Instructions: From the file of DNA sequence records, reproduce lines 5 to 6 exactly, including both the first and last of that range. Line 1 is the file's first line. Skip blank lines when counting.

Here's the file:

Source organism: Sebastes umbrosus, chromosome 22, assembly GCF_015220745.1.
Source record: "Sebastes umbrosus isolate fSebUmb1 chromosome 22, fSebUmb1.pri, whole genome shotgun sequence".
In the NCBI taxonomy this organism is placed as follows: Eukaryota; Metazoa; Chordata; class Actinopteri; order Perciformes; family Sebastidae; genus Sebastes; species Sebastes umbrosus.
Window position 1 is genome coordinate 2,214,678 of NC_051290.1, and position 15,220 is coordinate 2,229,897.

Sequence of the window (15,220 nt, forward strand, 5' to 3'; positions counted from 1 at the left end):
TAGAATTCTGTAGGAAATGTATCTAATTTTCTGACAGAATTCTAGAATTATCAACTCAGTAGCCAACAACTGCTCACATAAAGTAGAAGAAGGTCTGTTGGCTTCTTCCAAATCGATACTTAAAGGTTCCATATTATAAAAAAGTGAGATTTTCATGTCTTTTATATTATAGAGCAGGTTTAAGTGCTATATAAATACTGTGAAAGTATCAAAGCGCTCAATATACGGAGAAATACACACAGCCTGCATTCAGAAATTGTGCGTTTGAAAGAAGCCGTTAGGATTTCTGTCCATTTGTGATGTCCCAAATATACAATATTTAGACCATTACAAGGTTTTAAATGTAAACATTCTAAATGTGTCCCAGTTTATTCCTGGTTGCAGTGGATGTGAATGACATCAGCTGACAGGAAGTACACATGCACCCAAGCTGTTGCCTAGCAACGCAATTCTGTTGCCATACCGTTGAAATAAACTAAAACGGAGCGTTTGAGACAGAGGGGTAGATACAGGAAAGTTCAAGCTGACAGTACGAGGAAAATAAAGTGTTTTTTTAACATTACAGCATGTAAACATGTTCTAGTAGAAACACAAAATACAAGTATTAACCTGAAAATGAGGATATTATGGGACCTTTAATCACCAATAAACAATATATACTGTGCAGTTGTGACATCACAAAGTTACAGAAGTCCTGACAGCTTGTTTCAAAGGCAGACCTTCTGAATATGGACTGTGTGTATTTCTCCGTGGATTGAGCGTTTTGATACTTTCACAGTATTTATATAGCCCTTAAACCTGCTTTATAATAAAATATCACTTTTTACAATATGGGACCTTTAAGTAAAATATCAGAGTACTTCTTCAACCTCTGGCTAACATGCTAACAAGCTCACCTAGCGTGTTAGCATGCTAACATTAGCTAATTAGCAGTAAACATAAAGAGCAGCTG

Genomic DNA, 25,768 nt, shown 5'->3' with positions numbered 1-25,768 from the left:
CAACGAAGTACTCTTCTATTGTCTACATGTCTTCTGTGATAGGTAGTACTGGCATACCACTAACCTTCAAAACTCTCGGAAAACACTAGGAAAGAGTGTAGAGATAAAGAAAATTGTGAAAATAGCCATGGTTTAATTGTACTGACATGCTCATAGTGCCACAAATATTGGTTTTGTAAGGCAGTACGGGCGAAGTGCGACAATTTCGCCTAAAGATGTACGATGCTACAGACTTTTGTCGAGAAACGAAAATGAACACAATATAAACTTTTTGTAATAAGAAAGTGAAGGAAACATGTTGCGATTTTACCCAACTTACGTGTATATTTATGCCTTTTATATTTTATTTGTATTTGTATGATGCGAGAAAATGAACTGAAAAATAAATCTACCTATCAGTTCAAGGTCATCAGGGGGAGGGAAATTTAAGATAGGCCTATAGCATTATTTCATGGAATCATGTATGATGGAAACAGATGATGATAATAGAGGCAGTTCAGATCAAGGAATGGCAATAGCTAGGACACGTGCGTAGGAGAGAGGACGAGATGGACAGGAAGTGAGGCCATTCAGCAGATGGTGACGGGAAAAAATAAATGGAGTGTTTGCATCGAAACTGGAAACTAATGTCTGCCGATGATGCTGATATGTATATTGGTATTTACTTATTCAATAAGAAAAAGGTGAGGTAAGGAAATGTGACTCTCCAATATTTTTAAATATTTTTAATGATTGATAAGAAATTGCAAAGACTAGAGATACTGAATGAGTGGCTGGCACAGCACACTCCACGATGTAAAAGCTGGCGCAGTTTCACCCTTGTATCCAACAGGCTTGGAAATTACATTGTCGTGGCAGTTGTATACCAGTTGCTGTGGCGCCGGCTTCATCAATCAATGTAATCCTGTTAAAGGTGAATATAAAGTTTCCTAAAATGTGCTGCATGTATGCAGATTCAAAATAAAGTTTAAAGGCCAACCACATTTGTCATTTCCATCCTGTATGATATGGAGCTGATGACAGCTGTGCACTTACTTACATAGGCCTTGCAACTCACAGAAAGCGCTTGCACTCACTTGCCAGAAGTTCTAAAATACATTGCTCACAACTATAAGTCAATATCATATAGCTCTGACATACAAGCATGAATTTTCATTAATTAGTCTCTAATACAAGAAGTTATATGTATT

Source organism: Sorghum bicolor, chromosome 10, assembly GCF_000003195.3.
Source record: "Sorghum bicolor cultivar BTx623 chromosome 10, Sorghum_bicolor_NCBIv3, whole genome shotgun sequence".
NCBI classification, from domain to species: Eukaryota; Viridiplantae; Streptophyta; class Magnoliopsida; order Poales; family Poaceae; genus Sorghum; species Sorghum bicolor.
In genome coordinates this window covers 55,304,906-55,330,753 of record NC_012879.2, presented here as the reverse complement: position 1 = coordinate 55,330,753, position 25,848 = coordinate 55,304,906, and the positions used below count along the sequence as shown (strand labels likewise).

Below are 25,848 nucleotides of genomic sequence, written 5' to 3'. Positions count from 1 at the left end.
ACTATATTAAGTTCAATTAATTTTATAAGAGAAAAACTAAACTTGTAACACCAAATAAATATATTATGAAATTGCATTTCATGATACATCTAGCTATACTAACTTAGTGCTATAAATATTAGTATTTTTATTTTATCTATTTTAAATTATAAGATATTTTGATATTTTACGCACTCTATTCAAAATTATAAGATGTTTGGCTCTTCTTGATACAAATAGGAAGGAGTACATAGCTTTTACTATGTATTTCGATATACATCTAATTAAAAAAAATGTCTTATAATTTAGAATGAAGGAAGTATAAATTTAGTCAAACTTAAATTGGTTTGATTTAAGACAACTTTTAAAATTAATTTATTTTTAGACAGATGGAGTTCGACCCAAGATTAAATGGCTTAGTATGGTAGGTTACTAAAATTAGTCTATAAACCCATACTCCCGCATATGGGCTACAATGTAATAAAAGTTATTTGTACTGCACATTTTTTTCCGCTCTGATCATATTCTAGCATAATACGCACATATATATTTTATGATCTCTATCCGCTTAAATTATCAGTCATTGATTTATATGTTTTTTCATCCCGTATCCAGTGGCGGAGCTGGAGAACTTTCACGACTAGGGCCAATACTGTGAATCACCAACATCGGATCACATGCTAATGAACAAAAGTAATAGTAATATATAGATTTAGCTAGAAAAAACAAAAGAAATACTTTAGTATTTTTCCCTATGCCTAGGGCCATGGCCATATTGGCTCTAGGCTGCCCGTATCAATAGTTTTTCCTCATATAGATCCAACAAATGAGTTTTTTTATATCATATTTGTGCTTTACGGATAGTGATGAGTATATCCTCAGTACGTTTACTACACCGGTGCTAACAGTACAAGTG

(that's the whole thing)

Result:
Sequence of the window (15,220 nt, forward strand, 5' to 3'; positions counted from 1 at the left end):
TAGAATTCTGTAGGAAATGTATCTAATTTTCTGACAGAATTCTAGAATTATCAACTCAGTAGCCAACAACTGCTCACATAAAGTAGAAGAAGGTCTGTTGGCTTCTTCCAAATCGATACTTAAAGGTTCCATATTATAAAAAAGTGAGATTTTCATGTCTTTTATATTATAGAGCAGGTTTAAGTGCTATATAAATACTGTGAAAGTATCAAAGCGCTCAATATACGGAGAAATACACACAGCCTGCATTCAGAAATTGTGCGTTTGAAAGAAGCCGTTAGGATTTCTGTCCATTTGTGATGTCCCAAATATACAATATTTAGACCATTACAAGGTTTTAAATGTAAACATTCTAAATGTGTCCCAGTTTATTCCTGGTTGCAGTGGATGTGAATGACATCAGCTGACAGGAAGTACACATGCACCCAAGCTGTTGCCTAGCAACGCAATTCTGTTGCCATACCGTTGAAATAAACTAAAACGGAGCGTTTGAGACAGAGGGGTAGATACAGGAAAGTTCAAGCTGACAGTACGAGGAAAATAAAGTGTTTTTTTAACATTACAGCATGTAAACATGTTCTAGTAGAAACACAAAATACAAGTATTAACCTGAAAATGAGGATATTATGGGACCTTTAATCACCAATAAACAATATATACTGTGCAGTTGTGACATCACAAAGTTACAGAAGTCCTGACAGCTTGTTTCAAAGGCAGACCTTCTGAATATGGACTGTGTGTATTTCTCCGTGGATTGAGCGTTTTGATACTTTCACAGTATTTATATAGCCCTTAAACCTGCTTTATAATAAAATATCACTTTTTACAATATGGGACCTTTAAGTAAAATATCAGAGTACTTCTTCAACCTCTGGCTAACATGCTAACAAGCTCACCTAGCGTGTTAGCATGCTAACATTAGCTAATTAGCAGTAAACATAAAGAGCAGCTG